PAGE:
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Will School Meals for All End This Summer?

School Meals

Published

July 7th, 2022

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Congress recently passed the Keep Kids Fed Act 1, ensuring that all kids can continue to receive school meals at no charge through summer. This is a critical step to help prevent summer hunger, but starting this school year many children will be at risk.

Since 2020, federal child nutrition waivers ensured all students had access to school meals at no cost, significantly expanded2 summer meal programs, and provided crucial financial assistance to schools. When students return to school this year, many of these supports, including universal free meals, expire.

This means families must apply for free or reduced-price meals–a cumbersome process that does not reach every child in need and forces some kids to stand in a different line or receive different meals than their peers, which creates stigma and shame.3 It also means schools will have to dedicate limited resources to verify eligibility.

These challenges hit as families struggle with rising food costs4 and the ongoing infant formula shortage5. Accounts from food service directors indicate how critical the expiring waivers are for helping them feed children as they face staffing shortages, supply chain issues, and financial challenges.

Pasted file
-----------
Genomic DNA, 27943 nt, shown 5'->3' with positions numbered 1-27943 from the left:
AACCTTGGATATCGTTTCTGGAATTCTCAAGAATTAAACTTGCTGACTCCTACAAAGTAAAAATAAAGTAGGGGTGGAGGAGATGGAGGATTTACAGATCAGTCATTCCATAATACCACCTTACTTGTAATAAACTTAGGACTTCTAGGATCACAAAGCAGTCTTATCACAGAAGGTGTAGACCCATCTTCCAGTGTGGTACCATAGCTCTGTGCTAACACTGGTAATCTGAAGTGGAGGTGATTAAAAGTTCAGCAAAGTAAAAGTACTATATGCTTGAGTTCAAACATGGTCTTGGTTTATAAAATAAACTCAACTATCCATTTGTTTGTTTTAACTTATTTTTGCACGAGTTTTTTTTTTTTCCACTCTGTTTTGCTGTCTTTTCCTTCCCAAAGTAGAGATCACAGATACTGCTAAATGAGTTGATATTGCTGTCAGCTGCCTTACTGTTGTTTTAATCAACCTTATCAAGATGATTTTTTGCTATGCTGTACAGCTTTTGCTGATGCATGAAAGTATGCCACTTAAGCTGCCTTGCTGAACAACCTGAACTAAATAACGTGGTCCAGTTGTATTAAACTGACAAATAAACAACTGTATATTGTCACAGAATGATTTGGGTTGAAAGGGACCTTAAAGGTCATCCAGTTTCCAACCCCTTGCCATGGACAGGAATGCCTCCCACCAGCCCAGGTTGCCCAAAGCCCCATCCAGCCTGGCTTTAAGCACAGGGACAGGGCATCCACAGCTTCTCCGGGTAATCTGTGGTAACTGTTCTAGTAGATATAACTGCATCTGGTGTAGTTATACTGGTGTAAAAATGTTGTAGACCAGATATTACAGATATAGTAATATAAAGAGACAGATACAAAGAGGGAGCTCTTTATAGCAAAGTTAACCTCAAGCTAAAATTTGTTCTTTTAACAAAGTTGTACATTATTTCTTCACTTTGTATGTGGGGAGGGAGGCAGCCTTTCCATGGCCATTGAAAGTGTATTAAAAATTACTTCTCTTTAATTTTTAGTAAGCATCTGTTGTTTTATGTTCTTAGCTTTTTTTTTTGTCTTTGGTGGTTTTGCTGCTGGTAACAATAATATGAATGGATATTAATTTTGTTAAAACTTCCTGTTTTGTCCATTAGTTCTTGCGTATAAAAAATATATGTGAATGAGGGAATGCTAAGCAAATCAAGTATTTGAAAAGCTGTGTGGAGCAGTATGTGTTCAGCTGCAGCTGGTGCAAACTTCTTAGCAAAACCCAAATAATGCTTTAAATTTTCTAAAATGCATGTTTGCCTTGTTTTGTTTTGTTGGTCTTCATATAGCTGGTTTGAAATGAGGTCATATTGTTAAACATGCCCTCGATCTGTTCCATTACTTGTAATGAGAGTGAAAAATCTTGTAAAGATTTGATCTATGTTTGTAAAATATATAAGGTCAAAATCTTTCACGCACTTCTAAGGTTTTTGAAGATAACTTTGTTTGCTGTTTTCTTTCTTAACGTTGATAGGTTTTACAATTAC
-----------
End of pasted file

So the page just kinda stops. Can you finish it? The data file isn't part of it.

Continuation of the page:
"If school meals for all at no charge ends… we simply won’t have the funds to reach all the children in need of food."

Leah Feagin, Food Service Director, Mayfield Independent School District

School meal programs are a lifeline because children get up to half of their daily calories at school, and for many children, schools are the only consistent source of nutritious food. Last summer, Donna Martin, food service director of Burke Country Public Schools, partnered with bus companies to transport the boxes across Georgia to reach hungry families in need.

"I could not begin to do this if I didn’t have USDA funding."

Donna Martin, Food Service Director, Burke County Public Schools

Other food service directors, like Lynn Harvey of North Carolina, also rely on school meal waivers to get students fed.

If Congress doesn’t extend the child nutrition waivers, it will be up to states to take action. So far, California6, Maine7, and Vermont8 are stepping up to provide school meals for all free of charge for at least another year.

Read about how your state can do to enact change here.

"Universal meals have been AMAZING! To take this away, especially during a time when the economy is as it is right now, would be devastating."

Lynn Harvey, Director of School Nutrition and District Operations, North Carolina Department of Public Instruction

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